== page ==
The Best Film Events in Scotland in March

The big screen movie happenings you should make time for this month, from Glasgow Short Film Festival to the Cameo's new All Night Cult Movie Experience

Article by Jamie Dunn | 08 Mar 2019
  • RoboCop

1. Glasgow Short Film Festival

Our favourite film festival is back with a programme that’s equal parts playful and probing. The 12th edition of GSFF sees Aussie mash-up artists Soda_Jerk head to Glasgow with TERROR NULLIUS, their riotous take on Australian history. We’d also urge you to check out The Green Fog, Guy Maddin’s loving piss-take of Vertigo constructed entirely of clips from other films shot in San Francisco. Oh, and there are short films too – lots of them. Diving into the Bill Douglas competition of International Shorts is always to be recommended, plus you can check out the most exciting new Scottish talent in the Scottish Competition and see some homegrown filmmakers who emerged in the 90s – including early work by David Mackenzie and Peter Mullen – in GSFF’s First Reels programme.

13-17 Mar, various venues, Glasgow – more info here

2. Hippodrome Silent Film Festival

The ninth HippFest has an increddible line-up. We love the look of opener Rob Roy, from 1922, which features a live score from David Allison. Ernst Lubitsch’s Forbidden Paradise is the Friday Night Gala. There’s the world premiere restoration of Au Bonheur des Dames from the great unsung French filmmaker Julien Duvivier. The programme also includes the oldest surviving martial arts film from China (The Red Heroine), a German take on Hounds of the Baskervilles, and a late-night screening of The Cat and the Canary, which is described as “Agatha Christie meets Scooby-Doo with a generous dash of German Expressionism.”

20-24 Mar, Hippodrome, Bo'ness – more info here

3. The All Night Cult Movie Experience

Award-winning filmmaker Matt Palmer (his sinewy thriller Calibre won last year’s Michael Powell award at EIFF) is also a kickass programmer, and the mind behind the Cameo’s beloved All Night Horror Madness. He’s back with new project The All Night Cult Movie Experience, which is basically Horror Madness but with a wider remit. This wild and eclectic night of cult movies begins with Andrei Konchalovsky’s gripping psychodrama Runaway Train and closes with ludicrous comedy-horror Pieces, with both films forming the bread of a tasty Paul Verhoeven double-bill sandwich of Showgirls and RoboCop. A must for celluloid-nuts, as each film is screening from a vintage 35mm print.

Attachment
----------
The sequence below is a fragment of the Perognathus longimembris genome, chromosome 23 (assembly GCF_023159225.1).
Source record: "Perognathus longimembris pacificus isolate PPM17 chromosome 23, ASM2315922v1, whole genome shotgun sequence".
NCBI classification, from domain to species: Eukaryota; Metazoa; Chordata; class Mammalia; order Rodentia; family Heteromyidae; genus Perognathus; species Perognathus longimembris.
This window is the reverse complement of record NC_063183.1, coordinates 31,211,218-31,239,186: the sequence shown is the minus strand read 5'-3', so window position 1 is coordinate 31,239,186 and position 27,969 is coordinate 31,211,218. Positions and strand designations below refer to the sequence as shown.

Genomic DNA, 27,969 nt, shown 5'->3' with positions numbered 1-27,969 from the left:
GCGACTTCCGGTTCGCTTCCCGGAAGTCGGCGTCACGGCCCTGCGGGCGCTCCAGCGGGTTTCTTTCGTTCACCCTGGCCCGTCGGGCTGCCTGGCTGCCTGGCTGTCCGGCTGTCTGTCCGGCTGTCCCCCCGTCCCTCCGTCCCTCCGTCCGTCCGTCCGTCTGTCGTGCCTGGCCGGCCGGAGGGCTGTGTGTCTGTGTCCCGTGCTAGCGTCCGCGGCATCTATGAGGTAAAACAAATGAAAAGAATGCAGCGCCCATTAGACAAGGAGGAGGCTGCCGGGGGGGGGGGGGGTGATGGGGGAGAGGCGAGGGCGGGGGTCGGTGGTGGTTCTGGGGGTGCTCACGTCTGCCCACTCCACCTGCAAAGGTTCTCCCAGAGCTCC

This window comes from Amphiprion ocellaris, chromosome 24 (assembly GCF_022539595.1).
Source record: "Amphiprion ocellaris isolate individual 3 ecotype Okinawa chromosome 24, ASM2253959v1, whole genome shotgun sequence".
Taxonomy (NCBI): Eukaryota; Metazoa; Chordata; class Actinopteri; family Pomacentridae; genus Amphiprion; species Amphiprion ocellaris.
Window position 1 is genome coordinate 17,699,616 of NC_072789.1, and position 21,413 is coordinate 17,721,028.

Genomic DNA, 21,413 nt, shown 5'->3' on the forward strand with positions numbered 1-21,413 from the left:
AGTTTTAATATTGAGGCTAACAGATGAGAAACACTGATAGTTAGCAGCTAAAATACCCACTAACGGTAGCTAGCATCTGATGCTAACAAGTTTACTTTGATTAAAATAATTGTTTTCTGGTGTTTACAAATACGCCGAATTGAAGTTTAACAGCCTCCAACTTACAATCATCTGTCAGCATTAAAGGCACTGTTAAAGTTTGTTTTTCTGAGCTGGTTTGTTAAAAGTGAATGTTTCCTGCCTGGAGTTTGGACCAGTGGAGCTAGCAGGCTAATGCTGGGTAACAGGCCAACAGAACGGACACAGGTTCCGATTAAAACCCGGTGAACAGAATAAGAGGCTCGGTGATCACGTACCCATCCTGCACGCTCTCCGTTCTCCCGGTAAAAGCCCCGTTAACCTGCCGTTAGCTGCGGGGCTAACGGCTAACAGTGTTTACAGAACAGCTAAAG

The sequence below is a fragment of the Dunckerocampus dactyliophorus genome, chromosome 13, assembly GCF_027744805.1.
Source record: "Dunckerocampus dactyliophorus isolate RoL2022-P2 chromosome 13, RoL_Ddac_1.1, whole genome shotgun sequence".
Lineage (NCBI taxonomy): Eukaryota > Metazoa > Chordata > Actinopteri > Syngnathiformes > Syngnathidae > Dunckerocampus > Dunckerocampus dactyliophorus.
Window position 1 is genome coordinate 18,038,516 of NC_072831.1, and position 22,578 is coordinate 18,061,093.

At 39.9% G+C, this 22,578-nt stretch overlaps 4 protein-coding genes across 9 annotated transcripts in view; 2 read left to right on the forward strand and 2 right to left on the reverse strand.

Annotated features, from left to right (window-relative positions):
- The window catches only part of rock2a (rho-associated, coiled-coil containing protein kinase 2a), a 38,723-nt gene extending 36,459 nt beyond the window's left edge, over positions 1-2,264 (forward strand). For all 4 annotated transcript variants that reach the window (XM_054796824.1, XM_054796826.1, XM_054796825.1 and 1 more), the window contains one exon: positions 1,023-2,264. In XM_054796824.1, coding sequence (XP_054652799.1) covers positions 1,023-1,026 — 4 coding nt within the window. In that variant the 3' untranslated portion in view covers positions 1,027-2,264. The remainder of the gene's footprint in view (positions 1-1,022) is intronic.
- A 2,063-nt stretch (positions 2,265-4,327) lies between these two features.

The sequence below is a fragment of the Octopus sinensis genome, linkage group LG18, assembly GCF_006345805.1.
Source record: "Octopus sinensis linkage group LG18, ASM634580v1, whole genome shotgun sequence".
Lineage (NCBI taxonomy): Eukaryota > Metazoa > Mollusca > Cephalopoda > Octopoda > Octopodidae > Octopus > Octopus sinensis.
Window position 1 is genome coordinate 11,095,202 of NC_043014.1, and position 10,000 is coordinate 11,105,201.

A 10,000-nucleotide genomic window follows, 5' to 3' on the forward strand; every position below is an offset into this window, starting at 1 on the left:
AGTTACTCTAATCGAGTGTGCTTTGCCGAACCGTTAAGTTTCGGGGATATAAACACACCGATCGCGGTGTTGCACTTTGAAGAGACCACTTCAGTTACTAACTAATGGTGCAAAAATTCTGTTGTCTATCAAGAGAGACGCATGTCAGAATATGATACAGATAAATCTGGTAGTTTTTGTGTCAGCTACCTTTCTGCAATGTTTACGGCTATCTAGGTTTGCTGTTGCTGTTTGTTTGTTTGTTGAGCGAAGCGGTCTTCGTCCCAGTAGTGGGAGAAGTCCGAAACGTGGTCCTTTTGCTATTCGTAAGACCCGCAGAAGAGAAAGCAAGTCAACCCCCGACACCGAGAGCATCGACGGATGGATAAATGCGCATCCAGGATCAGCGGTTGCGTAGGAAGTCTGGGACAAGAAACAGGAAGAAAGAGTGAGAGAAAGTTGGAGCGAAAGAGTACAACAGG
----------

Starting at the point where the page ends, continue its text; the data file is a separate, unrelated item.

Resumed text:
16 Mar, Cameo – more info here

4. Andrea Arnold: CineMaster

Glasgow Film Theatre crown the British filmmaker Andrea Arnold their newest CineMaster with a full retrospective of her features throughout March. Coming up is Fish Tank, Arnold’s bruising coming-of-age story following an angry teen girl from a rough Essex council estate who has dreams of being a dancer; her wind-lashed, expletives-filled adaptation on Emily Brontë’s Wuthering Heights; and the poetic American Honey, Arnold’s vibrant take on the American road movie.

Until 27 Mar, GFT – more info here

5. Cameo at 70

The Cameo cinema opened for business in 1949 (it had been a cinema since 1914), and to mark its 70th year it’s got a couple of Edinburgh-set classics coming up. Trainspotting screens on Saturday 9 March, while on Monday 11 March the cinema plays host to Sylvain Chomet’s magical animation The Illusionist, in which the Cameo has, well, a cameo.

Cameo, Edinburgh

6. DCA at 20

By comparison, the DCA is still a stripling. The much-loved multi-arts venue is celebrating reaching its third decade with a whole range of activities, including the cinema turning the clocks back to some of the best films from the last 20 years, including Pan’s Labyrinth, Ratcatcher and, once again, Chomet’s The Illusionist. Best of all, the films are screening at 1999 prices.

DCA – more info here

7. Nanook of the North with live score by S!nk

Robert Flaherty's pioneering 1922 doc gets the live score treatment from S!nk, which “seeks to juxtapose a sense of pervading and overwhelming environmental harshness with the humorous and resourceful spirits, captured through the admiring lens of this protean documentary film-maker, who inhabit it.”

10 Mar, Filmhouse – more info here

Looking ahead: KeanuCon

Do you think Keanu Reeves has no range? Matchbox Cineclub, the team behind Cage-a-rama and Weird Weekend, are back to prove this common misconception wrong with a homage to Keanu that shows off his action chops (Speed, John Wick), his surfer-bro goofiness (both Bill & Ted films) and his arty, sensitive side (My Own Private Idaho and the little-seen Permanent Record).

27-28 Apr, CCA – more info here